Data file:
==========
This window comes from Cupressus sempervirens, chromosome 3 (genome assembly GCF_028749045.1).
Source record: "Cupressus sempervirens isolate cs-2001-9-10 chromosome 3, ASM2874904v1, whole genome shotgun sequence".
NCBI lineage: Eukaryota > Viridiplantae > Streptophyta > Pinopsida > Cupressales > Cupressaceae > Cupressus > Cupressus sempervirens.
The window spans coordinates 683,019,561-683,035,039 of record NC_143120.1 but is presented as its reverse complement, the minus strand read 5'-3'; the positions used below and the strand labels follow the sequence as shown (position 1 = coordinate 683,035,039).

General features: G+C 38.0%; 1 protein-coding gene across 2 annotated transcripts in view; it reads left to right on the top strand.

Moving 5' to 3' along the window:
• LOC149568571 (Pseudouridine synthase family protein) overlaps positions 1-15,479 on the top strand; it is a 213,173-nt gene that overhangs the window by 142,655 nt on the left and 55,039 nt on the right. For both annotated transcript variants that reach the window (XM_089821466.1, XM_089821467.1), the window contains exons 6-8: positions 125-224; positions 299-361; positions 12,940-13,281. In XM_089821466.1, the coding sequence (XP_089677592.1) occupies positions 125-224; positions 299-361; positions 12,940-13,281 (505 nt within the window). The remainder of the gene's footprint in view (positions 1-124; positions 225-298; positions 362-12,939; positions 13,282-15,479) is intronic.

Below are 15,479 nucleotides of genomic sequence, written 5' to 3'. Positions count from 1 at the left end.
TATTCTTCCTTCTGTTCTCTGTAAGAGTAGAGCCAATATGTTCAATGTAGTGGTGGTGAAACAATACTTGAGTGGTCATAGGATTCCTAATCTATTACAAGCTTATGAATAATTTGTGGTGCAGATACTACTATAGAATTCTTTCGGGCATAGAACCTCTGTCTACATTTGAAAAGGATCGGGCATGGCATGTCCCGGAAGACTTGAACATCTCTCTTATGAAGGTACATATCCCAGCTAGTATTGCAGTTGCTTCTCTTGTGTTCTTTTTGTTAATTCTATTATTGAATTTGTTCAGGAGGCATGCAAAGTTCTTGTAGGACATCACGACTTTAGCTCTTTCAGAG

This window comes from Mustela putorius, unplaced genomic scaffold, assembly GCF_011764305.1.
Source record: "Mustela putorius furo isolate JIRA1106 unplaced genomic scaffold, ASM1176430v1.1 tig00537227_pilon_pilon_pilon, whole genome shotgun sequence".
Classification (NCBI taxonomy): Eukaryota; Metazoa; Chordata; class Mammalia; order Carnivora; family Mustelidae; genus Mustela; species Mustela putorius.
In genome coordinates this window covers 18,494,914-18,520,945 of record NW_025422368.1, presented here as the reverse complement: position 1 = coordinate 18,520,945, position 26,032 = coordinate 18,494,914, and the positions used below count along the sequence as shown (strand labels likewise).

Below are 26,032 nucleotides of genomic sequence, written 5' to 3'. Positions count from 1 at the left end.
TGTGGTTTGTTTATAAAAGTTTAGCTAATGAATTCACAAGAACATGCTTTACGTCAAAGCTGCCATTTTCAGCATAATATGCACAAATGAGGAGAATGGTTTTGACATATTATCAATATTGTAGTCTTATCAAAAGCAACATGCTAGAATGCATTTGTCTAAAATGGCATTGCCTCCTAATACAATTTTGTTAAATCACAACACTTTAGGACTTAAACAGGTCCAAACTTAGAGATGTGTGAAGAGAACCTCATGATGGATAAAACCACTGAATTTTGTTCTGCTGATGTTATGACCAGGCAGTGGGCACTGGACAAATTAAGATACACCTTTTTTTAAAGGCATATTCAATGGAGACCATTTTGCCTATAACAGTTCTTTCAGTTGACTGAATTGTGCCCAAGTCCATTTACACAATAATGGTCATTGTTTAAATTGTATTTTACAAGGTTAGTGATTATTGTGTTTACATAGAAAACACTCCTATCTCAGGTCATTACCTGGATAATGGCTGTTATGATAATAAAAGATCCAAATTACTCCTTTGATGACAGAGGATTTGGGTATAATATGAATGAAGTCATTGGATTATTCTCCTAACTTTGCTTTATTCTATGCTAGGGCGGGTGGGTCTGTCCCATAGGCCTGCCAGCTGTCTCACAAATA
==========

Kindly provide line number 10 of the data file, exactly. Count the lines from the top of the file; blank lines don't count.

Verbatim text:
This window comes from Mustela putorius, unplaced genomic scaffold, assembly GCF_011764305.1.